- A beneficial relationship with technology is one where there is a healthy balance between technology use (online or offline) and other hobbies, interests and activities (including exercise). For each child this balance may be different depending on their use of technology and the internet.
- The amount of screen time a child has each day can be a cause of worry for parents and carers. However, it is important to recognise that the amount of time spent on devices is not as important as the quality of the activities a child is engaged in. Activities that require communication, problem solving and creativity can be more beneficial than passive activities (such as watching TV shows online).
- Some research has suggested that technology use close to bedtime can affect good quality sleep. Some studies suggest that blue light emitted from device screens can affect sleep patterns. Other studies suggest that using technology close to bedtime or having technology in the bedroom can be too stimulating and also affect sleep. Devices that frequently send notifications could encourage a child to use their device frequently and during the night.
- There are physical symptoms related to unhealthy use of technology. These can include tired/sore eyes, headaches, back/neck pains or negative mood. Some studies have suggested that unhealthy use of technology can also be linked with unhealthy diets.
- Ask your students about the ways in which they feel technology compels them to keep using it. Topics for discussion could include notifications from apps and games encouraging further use, rewards or time limited offers or other pressures such as wanting to connect or keep up with friends or becoming obsessed with a particular game/app and wanting to use it frequently. Encourage your students to share any advice or strategies they have found useful for managing their relationships with technology.
- Talk about the differences in screen time and how activities that help develop skills are more beneficial than passive ones. Help your students to identify which activities they enjoy are the most beneficial and why. Take care to keep the conversation balanced – there is always a place for passive activities such as watching online videos; they have value and the key is to enjoy them in moderation rather than excess!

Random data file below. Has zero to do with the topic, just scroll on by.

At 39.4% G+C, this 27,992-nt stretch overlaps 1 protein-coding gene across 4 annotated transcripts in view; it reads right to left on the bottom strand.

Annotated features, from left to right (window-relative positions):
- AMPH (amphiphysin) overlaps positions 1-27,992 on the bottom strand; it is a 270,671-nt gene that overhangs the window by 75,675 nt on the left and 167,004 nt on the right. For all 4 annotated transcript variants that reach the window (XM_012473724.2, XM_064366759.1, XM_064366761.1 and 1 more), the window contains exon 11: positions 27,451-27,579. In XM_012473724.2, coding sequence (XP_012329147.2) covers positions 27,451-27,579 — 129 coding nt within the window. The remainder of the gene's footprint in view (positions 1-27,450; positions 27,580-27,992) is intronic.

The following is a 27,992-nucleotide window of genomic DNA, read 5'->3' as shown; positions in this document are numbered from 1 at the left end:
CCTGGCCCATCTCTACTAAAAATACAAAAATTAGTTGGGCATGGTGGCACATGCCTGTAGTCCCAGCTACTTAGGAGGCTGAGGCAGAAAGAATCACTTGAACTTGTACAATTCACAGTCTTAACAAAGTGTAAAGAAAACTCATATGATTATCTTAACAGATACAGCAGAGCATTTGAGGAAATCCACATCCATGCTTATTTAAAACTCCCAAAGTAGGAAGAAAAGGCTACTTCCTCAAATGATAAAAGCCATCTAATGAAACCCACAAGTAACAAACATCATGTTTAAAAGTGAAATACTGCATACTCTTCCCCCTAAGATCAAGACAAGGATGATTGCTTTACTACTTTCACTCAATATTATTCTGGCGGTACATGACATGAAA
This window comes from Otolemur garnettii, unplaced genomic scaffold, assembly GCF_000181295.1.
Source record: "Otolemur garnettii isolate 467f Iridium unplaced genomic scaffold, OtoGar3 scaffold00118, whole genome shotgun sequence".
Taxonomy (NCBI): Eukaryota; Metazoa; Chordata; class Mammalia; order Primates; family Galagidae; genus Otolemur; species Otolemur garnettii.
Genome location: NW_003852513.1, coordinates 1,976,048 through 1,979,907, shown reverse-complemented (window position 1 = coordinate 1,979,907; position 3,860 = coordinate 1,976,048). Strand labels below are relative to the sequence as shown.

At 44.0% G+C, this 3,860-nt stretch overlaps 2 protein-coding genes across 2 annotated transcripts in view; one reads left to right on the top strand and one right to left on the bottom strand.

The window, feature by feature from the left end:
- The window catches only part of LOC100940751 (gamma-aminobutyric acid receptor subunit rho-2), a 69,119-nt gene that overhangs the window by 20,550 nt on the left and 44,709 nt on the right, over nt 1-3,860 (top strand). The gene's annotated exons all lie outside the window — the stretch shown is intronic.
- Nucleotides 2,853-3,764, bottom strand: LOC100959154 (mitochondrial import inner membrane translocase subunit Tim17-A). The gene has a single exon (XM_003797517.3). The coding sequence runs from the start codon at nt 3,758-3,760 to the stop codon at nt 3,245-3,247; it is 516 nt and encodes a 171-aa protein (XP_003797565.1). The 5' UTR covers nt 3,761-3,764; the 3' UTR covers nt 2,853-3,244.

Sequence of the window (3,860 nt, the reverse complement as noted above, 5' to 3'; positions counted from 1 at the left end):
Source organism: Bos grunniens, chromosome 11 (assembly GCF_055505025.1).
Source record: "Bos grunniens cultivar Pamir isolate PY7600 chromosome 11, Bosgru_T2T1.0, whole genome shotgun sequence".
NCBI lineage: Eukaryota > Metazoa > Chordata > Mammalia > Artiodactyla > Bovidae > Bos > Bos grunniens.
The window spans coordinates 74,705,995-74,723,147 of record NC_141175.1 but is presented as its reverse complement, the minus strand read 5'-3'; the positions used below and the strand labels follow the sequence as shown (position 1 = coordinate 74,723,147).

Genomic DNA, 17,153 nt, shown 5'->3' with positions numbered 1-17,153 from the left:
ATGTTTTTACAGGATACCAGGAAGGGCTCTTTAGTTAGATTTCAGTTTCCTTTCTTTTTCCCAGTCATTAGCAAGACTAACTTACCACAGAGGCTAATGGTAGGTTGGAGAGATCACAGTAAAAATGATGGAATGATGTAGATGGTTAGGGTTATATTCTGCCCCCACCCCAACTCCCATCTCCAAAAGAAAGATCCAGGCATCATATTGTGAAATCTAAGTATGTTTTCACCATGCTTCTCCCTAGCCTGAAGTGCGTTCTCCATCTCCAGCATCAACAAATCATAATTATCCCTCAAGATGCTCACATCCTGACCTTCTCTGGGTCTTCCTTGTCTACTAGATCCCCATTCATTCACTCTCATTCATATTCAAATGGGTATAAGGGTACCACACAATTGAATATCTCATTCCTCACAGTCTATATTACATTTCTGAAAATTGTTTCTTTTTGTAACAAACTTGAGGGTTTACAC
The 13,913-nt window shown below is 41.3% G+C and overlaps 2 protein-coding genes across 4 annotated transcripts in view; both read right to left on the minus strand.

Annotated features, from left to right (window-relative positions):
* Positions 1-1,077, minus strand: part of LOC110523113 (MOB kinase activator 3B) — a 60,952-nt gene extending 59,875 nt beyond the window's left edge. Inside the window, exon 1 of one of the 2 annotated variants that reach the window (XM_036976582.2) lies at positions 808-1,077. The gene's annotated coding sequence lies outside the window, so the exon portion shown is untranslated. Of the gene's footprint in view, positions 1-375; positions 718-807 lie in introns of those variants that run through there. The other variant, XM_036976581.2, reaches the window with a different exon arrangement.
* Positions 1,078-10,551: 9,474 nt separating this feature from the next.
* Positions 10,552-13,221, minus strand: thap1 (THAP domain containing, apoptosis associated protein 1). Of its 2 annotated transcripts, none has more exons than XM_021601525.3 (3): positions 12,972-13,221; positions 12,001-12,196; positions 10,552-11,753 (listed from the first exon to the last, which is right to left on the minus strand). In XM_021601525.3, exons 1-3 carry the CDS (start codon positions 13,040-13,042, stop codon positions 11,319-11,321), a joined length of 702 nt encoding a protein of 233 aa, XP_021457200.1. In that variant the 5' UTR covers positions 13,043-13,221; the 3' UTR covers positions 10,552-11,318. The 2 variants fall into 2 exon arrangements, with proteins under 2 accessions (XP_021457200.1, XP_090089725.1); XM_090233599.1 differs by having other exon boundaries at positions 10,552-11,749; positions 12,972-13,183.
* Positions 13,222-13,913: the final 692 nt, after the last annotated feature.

- Ask your students how they would know if their technology use was unhealthy. They might wish to consider aspects such as physical symptoms (headaches, tired eyes, sore thumbs from gaming, less sleep etc.), how they feel (mood and attitudes) as well as external cues (relationships with friends and family, ability to complete schoolwork/homework, how often they engage in non-tech related hobbies and interests). Encourage your students to consider and share any strategies that might rebalance some of these issues.
- Highlight the importance of good quality sleep in growth and development. Talk about technology use close to bedtime and challenge your students to consider ways they could ‘wind down’ before bedtime. This could include using technology positively as part of a wind down routine e.g. stopping technology activities an hour before bedtime but continuing to use a device to play calming music, or using the calendar/alarms features on a device to help keep track of how much time is left before switching off.
- Encouraging a broad range of activities, hobbies and interests is a positive way to help your students balance their time on and off technology.